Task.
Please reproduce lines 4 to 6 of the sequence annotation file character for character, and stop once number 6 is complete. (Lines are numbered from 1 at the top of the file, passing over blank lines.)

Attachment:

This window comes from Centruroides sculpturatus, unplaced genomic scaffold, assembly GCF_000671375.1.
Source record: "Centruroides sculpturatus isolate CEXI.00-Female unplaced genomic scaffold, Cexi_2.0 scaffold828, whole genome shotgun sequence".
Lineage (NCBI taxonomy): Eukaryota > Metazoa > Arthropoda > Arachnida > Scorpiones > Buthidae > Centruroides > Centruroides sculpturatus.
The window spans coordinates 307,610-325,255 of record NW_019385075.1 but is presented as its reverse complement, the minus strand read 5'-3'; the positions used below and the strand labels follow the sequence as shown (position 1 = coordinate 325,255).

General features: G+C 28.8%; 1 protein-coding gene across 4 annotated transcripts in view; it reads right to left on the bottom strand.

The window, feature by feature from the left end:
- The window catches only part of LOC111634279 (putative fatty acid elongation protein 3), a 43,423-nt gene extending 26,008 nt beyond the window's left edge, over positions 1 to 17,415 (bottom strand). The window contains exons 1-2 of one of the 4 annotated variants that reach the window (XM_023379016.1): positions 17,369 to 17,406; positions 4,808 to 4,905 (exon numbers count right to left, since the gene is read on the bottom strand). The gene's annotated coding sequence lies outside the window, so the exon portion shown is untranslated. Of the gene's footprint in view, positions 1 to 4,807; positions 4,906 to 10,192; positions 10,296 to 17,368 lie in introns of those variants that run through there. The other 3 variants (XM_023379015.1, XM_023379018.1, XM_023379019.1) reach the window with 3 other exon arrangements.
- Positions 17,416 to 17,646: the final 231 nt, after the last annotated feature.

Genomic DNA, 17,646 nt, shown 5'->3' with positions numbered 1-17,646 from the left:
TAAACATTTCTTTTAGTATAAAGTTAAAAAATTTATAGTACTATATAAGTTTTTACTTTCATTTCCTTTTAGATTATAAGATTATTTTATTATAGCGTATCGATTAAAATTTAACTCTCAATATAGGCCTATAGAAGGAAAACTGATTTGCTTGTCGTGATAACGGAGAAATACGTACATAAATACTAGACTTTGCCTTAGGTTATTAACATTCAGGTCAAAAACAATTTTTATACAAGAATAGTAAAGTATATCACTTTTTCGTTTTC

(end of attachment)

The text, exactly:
The window spans coordinates 307,610-325,255 of record NW_019385075.1 but is presented as its reverse complement, the minus strand read 5'-3'; the positions used below and the strand labels follow the sequence as shown (position 1 = coordinate 325,255).

General features: G+C 28.8%; 1 protein-coding gene across 4 annotated transcripts in view; it reads right to left on the bottom strand.

The window, feature by feature from the left end: